Washington state seeks to ban sale of 'assault weapons,' high capacity magazines
By Dan Whitcomb (Reuters) - The state of Washington on Thursday proposed bans on the sale of 'assault weapons' and high capacity magazines, part of a package of gun laws meant to address a rising wave of U.S. mass shootings.
By Dan Whitcomb
(Reuters) - The state of Washington on Thursday proposed bans on the sale of "assault weapons" and high capacity magazines, part of a package of gun laws meant to address a rising wave of U.S. mass shootings.
If successful, Washington would become the seventh U.S. state to ban assault weapons, which it defines as semi-automatic rifles with at least one military feature, and the ninth to limit the capacity of ammunition magazines.
"We should be making it harder for those who want to inflict mass violence and destruction upon innocent people," Governor Jay Inslee said in announcing the gun-control push. "By limiting magazine capacity and banning assault weapons, we can work toward a day where no one in Washington state loses a friend or family members to senseless gun violence," Inslee said.
A study led by a researcher at Columbia University's Teachers College in New York found that gun attacks using large-capacity magazines typically had a higher death toll.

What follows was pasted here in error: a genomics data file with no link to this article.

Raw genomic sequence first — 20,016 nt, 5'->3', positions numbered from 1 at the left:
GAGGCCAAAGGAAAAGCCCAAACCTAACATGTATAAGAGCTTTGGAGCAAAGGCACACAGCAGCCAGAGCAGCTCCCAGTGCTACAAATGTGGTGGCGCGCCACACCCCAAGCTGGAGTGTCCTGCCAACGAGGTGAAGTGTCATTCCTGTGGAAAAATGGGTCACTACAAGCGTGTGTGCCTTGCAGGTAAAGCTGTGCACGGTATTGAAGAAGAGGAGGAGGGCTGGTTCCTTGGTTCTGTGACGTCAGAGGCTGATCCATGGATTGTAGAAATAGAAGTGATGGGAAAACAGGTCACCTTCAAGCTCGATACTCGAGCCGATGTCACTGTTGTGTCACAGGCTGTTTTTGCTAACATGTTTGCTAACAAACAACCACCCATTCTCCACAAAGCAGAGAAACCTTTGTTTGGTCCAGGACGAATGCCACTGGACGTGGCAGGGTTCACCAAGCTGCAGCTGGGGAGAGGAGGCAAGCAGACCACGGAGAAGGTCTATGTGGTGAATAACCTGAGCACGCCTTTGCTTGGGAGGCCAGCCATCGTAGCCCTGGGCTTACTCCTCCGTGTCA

But it also discovered that even in states where high-capacity magazines are banned, more than half of shooters used them, apparently buying them elsewhere or obtaining them illegally. Large-capacity magazines are defined as those that hold more than 10 bullets. In 1994, Congress enacted a federal assault weapons ban, limiting these types of magazines, but it expired a decade later.
Today, nine states and the District of Columbia restrict possession of large-capacity magazines, but statutes vary in terms of maximum bullets allowed and applicable firearms.
Representatives for the National Rifle Association, which typically opposes efforts by U.S. states to enact stricter gun control laws, could not be reached for comment on Thursday.
Gun control is expected to be a major issue in the 2020 U.S. presidential election. Most of the candidates for the Democratic nomination have said they would support renewing the federal ban on assault weapons and some have called for buyback programs.
Fully automatic weapons, sometimes called machine guns, are illegal under U.S. law unless they were manufactured before 1986. Perhaps because they are difficult to obtain, they have rarely, if ever, been used in shooting rampages.
A 64-year-old man who opened fire on a country music festival from a hotel overlooking the Las Vegas strip in October 2017, killing 58 people, used so-called bump stocks with his semi-automatic rifles, allowing him to fire rounds at a rapid rate similar to a machine gun.
The Trump administration issued a rule banning the sale or possession of bump stocks in December 2018.
(Reporting by Dan Whitcomb in Culver City, California; Editing by Bill Tarrant and Daniel Wallis)
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